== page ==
Technology seems to be able to do nearly everything — unless the government steps in and says, “No, it can’t.” And, that’s precisely what happened with the concept of facial recognition.
Everyone’s experienced it. Everyone’s probably used it, too, if they have a Facebook account or use Apple devices — facial recognition is a giant time-saver when it comes to categorizing photos. I have mine set to automatically sort every photo I take of my kids into one album or another, by automatically recognizing which daughter is which. I love it; if I am ever searching for a photo to use, I can sort it by folder.
That’s what Best Buy does to determine who enters its stores — male or female. Oh, and it grabs the average age, too. To be frank, that’s a good idea, from a marketing perspective. It helps you design better stores, serve the likely customers better and fill the shelves with applicable products. About 200 other retailers across the globe currently use facial recognition to see who’s (well, not who exactly, but demographically) looking around, who’s buying, what they are buying and where they like to go.
That’s where the problems started. As police departments around the world began using a plethora of cameras all over cities to identify people — the people started to get nervous.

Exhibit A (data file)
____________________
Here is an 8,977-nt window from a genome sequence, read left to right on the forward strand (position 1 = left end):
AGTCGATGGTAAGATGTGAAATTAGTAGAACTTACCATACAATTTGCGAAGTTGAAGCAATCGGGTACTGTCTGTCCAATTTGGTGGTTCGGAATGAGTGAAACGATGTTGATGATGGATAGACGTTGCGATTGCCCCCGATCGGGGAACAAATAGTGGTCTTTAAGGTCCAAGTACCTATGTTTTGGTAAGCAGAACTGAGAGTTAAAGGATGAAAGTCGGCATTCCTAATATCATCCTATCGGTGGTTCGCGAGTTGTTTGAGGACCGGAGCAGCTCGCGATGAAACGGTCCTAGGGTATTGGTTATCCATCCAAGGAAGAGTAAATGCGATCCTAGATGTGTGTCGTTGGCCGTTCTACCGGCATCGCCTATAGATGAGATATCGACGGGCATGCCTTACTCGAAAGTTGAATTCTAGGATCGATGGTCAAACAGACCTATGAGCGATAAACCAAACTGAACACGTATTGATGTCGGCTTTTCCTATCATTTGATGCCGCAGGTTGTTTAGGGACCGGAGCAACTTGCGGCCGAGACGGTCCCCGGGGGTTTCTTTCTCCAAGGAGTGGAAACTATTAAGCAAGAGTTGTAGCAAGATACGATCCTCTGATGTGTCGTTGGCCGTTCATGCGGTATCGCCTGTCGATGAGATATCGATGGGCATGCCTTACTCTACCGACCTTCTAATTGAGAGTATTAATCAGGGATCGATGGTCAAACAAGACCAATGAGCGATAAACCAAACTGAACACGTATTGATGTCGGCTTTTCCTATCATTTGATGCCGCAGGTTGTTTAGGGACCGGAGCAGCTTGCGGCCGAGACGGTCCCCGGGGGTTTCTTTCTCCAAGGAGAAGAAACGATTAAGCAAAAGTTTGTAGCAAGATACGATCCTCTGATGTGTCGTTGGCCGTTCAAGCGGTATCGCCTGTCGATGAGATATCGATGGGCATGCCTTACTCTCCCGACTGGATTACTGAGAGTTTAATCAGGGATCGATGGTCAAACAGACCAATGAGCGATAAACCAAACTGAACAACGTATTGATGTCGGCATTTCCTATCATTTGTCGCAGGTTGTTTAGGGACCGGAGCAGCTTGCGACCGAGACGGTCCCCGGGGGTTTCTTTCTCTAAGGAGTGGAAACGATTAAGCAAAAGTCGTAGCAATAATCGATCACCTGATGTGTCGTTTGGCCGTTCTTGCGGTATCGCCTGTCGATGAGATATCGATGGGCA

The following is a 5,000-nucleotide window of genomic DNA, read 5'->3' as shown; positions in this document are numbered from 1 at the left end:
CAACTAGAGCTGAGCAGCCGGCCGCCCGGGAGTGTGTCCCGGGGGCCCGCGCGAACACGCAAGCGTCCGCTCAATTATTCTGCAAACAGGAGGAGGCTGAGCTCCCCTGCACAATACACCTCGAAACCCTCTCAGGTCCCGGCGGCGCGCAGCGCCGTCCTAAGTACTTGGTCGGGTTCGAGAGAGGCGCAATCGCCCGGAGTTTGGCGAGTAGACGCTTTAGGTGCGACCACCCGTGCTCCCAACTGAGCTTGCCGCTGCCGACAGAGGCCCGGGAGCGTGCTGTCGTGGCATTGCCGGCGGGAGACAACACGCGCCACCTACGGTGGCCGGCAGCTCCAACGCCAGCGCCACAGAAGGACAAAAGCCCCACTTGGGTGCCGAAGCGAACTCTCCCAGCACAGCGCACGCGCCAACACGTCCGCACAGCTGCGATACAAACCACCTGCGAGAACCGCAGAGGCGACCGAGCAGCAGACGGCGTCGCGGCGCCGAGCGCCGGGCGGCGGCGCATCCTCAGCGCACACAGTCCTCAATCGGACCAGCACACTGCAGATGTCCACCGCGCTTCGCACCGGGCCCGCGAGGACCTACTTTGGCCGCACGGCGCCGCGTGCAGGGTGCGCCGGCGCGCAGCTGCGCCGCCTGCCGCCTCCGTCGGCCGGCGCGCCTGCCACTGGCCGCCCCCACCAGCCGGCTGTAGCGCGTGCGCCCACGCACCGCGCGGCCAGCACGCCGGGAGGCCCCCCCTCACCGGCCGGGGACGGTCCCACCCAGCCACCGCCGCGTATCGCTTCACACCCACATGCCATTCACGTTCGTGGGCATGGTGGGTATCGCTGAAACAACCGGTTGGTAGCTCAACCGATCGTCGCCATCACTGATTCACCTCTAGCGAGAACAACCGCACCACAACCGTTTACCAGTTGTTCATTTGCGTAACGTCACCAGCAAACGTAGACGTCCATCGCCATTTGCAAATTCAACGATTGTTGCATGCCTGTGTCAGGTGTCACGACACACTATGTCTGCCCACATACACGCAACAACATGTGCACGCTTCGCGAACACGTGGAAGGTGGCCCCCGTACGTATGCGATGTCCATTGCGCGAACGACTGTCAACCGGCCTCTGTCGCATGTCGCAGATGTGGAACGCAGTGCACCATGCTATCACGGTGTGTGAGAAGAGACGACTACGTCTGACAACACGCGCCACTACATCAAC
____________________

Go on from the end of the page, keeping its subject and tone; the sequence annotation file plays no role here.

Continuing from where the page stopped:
In response, in 2019, the city of San Francisco fired the first shot by banning the use of facial-recognition technology. As you can imagine, this is heading through the court systems now, but, with today’s announcement that IBM is canceling all its facial recognition programs, it’s just a matter of time before Amazon, Apple, Google and nearly everyone else does too. It’s a technology that’s too early for society. We’re just not ready for “someone” to always know where we are.
So, the digital signage market will lose a significant compass — a lot of companies had been betting that facial recognition technology would help target advertising in public spaces and, thus, accelerate the adoption of digital signage in DOOH as a mainstream advertising platform.
Nope, sorry, not in 2020. I’ll set a calendar reminder for five years from now. Maybe we’ll see it make a comeback in 2025…